Read more…(Improbable Turn)
“Takeoff and initial climb are the most fatal phases of flight, according to the NTSB; 24% of all fatal accidents,” said St. George, who is also an FAA Designated Pilot Examiner in Upstate New York. “Professional CFIs must be ready to provide solid, safe guidance and training for pilots at all levels.” He urged CFIs to get actively involved, using the hastag #improbableturn on Twitter or Facebook for live comments and questions.
SAFE’s previous livestream web program panels have included top CFIs such as Rich Stowell, Patty Wagstaff, Todd Shellnutt, Machado, St. George and Still on topics including Inflight Loss of Control and CFI Professionalism. The Loss of Control seminar with SAFE members Patty Wagstaff and Rich Stowell, originally presented in September, is still available at on YouTube.
“An airline-managed system would favor the airlines, which have historically wanted to push GA out of air carrier-served airports,” said Kevin D Murphy, SAFE Director of Communications. “ATC privatization would not bode well for CFIs or the instructional community as a whole.”
Read more…(Hoover Academy)
“As with any program, time in our aircraft and with our instructor is limited by a number of practical issues,” said Academy co-founder and SAFE member Sean D Tucker in a Jan. 8 news release. “Simulation helps our students make the most of that time.”
Tucker noted that many of the area’s parents work long hours in the agricultural industry and their children often fall into the wrong crowd when they are unsupervised.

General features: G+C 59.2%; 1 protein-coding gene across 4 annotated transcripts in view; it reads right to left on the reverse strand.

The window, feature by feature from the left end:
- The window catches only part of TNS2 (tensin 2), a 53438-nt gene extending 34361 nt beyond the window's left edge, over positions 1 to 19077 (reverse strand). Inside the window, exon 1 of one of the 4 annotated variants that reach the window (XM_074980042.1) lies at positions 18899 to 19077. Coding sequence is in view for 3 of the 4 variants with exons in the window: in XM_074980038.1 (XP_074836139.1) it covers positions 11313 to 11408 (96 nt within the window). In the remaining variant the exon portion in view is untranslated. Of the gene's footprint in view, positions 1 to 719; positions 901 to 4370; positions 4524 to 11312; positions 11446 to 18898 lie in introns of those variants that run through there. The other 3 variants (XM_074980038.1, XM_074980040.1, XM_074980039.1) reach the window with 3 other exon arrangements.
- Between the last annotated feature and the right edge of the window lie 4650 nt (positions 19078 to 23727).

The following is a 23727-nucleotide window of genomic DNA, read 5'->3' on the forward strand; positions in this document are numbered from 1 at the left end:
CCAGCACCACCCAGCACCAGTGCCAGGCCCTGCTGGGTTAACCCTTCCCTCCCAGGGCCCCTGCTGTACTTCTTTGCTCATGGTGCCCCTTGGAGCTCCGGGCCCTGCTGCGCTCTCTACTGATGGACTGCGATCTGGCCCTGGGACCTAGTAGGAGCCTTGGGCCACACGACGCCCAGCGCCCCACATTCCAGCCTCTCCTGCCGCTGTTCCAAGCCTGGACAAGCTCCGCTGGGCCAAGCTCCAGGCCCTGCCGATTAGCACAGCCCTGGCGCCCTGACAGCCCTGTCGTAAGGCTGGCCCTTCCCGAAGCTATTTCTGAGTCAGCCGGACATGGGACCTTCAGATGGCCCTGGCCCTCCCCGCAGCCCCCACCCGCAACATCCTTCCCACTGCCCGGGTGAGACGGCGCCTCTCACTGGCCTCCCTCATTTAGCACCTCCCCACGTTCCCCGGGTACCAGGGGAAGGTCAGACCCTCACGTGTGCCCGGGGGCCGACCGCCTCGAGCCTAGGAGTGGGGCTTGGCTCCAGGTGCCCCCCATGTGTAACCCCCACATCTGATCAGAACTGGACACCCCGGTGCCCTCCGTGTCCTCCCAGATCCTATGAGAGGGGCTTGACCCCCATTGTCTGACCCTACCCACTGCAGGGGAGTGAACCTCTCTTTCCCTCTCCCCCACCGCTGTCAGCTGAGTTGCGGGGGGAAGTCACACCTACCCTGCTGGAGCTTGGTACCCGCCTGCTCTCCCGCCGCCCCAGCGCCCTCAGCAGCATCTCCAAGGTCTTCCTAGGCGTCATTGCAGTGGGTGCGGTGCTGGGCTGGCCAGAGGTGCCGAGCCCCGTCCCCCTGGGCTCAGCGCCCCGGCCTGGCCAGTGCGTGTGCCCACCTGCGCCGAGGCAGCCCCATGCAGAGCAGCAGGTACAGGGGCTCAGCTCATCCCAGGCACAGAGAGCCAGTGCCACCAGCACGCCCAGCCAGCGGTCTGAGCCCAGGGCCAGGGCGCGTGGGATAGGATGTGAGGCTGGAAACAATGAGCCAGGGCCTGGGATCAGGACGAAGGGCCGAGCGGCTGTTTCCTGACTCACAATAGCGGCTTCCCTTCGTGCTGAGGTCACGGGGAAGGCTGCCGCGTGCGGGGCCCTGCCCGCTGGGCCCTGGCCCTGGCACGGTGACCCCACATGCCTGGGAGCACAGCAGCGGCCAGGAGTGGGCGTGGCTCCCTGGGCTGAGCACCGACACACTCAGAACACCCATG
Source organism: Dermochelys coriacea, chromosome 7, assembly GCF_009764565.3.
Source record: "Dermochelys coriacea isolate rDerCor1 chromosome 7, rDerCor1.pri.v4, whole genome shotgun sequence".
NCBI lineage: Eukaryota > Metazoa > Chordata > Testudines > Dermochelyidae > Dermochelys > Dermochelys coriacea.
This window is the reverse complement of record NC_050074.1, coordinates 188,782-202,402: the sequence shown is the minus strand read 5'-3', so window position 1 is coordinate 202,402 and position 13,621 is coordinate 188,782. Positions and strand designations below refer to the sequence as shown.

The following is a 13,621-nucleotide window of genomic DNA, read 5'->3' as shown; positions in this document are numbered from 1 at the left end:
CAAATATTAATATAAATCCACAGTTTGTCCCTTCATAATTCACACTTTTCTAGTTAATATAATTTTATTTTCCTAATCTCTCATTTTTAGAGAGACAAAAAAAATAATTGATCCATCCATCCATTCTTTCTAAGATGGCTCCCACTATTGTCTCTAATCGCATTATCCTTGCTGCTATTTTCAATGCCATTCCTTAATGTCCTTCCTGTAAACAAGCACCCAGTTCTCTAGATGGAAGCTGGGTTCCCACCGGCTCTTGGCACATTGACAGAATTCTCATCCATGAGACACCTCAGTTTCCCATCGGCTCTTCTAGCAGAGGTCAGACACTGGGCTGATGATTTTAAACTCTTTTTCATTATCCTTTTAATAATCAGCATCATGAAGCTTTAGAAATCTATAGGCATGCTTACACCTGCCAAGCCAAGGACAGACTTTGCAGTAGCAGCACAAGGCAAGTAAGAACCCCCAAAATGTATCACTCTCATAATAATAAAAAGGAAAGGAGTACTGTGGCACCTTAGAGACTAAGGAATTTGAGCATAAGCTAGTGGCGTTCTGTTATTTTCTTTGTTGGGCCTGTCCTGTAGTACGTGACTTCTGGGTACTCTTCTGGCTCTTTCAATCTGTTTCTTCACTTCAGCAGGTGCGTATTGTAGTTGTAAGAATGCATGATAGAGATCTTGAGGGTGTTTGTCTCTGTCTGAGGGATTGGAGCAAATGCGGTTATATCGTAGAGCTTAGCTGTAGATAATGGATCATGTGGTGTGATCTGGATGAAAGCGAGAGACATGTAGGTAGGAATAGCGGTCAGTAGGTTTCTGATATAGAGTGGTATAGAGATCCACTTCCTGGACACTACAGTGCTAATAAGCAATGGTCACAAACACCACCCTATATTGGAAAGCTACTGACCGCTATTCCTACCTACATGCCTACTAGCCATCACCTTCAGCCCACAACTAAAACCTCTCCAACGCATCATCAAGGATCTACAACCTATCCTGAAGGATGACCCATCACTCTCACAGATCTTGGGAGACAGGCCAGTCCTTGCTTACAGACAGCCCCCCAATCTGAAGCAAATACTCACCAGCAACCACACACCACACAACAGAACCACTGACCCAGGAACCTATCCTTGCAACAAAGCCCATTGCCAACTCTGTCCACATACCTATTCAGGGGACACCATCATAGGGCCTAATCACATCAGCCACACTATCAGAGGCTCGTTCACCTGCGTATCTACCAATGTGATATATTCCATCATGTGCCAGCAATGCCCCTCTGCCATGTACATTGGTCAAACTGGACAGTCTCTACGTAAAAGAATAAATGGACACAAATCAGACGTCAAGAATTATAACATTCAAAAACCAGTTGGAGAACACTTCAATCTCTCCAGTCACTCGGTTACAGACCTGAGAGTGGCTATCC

“We thank both Redbird and the Hoover Academy for helping more young people get excited about aviation,” said SAFE Chair David St. George. “It’s just the kind of aviation education and industry-boosting effort SAFE has embraced since our founding in 2009.”
The Hoover Academy’s mission statement explains that it uses the “power of flight to change lives” by incorporating science, technology, engineering, art, and mathematics concepts to bolster confidence and to introduce aviation careers to youth who are challenged daily by violence and crime.
Read More…(Turning Stalls)
In a stable, coordinated turn (level, climbing or descending), the lift on the wings is equal! Obviously, there was unequal lift while rolling the plane into the turn, but when it is established and coordinated, lift on the wings is equal. If you reduce power and decelerate to a stall, it’s no big deal, the nose falls away from the lift vector. For the CFI this is a very powerful and useful demonstration (and an effective teachable moment). I guarantee your student (who should already be comfortable with level stalls to be ready for this) will grab the seat and expect a spin (even though you already explained it all). This is a misunderstanding due to the flight attitude. The usual airplane reaction to this stall is a mushing motion away from the lift vector. Most pilots are surprised at the lack of a sharp stall break and fail to even identify the stalled condition! These “teachable moments” are critical in the flight training process to create safe pilots.